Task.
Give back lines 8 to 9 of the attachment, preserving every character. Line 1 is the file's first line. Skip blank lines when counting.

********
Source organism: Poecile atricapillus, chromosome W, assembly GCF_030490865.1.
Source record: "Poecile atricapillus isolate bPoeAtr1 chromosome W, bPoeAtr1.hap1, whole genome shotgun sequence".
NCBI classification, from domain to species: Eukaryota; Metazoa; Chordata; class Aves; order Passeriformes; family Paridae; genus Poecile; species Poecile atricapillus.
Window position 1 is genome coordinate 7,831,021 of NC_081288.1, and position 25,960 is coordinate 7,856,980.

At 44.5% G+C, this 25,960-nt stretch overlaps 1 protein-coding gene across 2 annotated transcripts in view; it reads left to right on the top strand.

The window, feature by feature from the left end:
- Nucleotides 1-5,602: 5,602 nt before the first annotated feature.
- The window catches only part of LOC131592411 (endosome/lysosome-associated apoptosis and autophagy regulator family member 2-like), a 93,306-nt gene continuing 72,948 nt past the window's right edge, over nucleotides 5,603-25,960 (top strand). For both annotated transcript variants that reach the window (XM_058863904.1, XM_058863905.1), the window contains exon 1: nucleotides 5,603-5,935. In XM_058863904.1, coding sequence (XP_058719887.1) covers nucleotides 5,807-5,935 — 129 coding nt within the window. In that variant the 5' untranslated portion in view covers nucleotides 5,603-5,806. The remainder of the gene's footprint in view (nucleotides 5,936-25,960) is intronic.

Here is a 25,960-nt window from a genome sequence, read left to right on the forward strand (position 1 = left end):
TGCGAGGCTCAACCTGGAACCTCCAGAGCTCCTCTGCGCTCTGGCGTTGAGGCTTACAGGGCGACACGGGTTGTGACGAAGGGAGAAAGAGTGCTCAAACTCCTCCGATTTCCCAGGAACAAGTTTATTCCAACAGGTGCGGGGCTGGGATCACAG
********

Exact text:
- The window catches only part of LOC131592411 (endosome/lysosome-associated apoptosis and autophagy regulator family member 2-like), a 93,306-nt gene continuing 72,948 nt past the window's right edge, over nucleotides 5,603-25,960 (top strand). For both annotated transcript variants that reach the window (XM_058863904.1, XM_058863905.1), the window contains exon 1: nucleotides 5,603-5,935. In XM_058863904.1, coding sequence (XP_058719887.1) covers nucleotides 5,807-5,935 — 129 coding nt within the window. In that variant the 5' untranslated portion in view covers nucleotides 5,603-5,806. The remainder of the gene's footprint in view (nucleotides 5,936-25,960) is intronic.

Here is a 25,960-nt window from a genome sequence, read left to right on the forward strand (position 1 = left end):